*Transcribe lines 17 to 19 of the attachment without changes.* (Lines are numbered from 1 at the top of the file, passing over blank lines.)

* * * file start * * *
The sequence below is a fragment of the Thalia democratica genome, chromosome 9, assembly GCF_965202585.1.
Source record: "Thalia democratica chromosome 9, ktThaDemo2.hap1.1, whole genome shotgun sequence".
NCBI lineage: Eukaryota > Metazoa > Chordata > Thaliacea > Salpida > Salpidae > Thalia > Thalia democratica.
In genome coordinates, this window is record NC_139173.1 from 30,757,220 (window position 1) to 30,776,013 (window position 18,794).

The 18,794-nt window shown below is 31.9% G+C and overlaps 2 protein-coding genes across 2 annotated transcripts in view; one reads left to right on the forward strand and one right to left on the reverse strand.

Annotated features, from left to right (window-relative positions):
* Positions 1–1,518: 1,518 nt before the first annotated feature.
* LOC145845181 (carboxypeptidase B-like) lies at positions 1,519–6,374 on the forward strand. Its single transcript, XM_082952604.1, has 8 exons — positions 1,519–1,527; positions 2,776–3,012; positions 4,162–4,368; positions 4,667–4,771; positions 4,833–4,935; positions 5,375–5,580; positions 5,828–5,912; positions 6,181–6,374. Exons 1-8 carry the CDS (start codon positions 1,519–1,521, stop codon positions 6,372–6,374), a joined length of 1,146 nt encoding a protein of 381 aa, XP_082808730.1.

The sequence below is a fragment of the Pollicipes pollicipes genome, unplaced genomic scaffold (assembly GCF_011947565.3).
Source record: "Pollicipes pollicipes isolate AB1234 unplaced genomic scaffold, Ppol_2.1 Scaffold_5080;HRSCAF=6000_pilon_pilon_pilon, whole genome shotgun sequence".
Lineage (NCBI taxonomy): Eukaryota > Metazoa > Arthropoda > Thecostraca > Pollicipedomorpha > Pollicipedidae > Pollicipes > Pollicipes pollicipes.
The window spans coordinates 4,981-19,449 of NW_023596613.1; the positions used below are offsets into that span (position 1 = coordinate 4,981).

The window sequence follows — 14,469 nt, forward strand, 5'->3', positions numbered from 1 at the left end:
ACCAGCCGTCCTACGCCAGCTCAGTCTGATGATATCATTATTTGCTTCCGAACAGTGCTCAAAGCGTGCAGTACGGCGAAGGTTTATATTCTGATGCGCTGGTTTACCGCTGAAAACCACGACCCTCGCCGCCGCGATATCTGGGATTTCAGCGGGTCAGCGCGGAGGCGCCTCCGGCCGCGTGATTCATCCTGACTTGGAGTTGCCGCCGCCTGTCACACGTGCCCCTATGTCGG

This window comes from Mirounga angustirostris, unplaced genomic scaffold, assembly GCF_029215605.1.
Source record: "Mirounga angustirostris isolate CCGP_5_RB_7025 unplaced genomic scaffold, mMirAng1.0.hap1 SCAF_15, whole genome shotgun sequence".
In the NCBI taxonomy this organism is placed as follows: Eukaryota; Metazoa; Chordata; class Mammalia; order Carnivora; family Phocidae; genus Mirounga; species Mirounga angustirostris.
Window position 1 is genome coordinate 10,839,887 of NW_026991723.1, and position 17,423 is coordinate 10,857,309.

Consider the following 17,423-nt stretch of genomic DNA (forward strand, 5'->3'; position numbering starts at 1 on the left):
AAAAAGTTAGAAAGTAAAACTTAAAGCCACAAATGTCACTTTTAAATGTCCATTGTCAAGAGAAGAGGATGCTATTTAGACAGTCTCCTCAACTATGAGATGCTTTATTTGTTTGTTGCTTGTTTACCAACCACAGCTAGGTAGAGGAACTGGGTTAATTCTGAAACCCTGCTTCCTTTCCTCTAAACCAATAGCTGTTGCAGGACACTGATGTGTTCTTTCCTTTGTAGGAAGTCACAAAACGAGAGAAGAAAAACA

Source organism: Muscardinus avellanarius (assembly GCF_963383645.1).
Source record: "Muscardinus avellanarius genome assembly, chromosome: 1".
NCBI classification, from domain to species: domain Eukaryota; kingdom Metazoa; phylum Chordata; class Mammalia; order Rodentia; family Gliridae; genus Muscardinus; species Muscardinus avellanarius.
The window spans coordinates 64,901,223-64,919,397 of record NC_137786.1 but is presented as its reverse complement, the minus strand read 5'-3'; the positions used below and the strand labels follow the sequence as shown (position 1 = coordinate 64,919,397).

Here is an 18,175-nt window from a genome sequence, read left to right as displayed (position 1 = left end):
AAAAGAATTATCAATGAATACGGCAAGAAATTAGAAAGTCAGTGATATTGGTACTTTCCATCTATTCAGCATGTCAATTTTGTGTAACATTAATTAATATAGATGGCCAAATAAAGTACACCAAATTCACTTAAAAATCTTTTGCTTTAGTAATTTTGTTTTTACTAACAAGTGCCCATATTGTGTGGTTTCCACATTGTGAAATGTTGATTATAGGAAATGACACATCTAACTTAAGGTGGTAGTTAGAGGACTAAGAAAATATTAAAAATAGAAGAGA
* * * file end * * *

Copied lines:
In the NCBI taxonomy this organism is placed as follows: Eukaryota; Metazoa; Chordata; class Mammalia; order Carnivora; family Phocidae; genus Mirounga; species Mirounga angustirostris.
Window position 1 is genome coordinate 10,839,887 of NW_026991723.1, and position 17,423 is coordinate 10,857,309.

Consider the following 17,423-nt stretch of genomic DNA (forward strand, 5'->3'; position numbering starts at 1 on the left):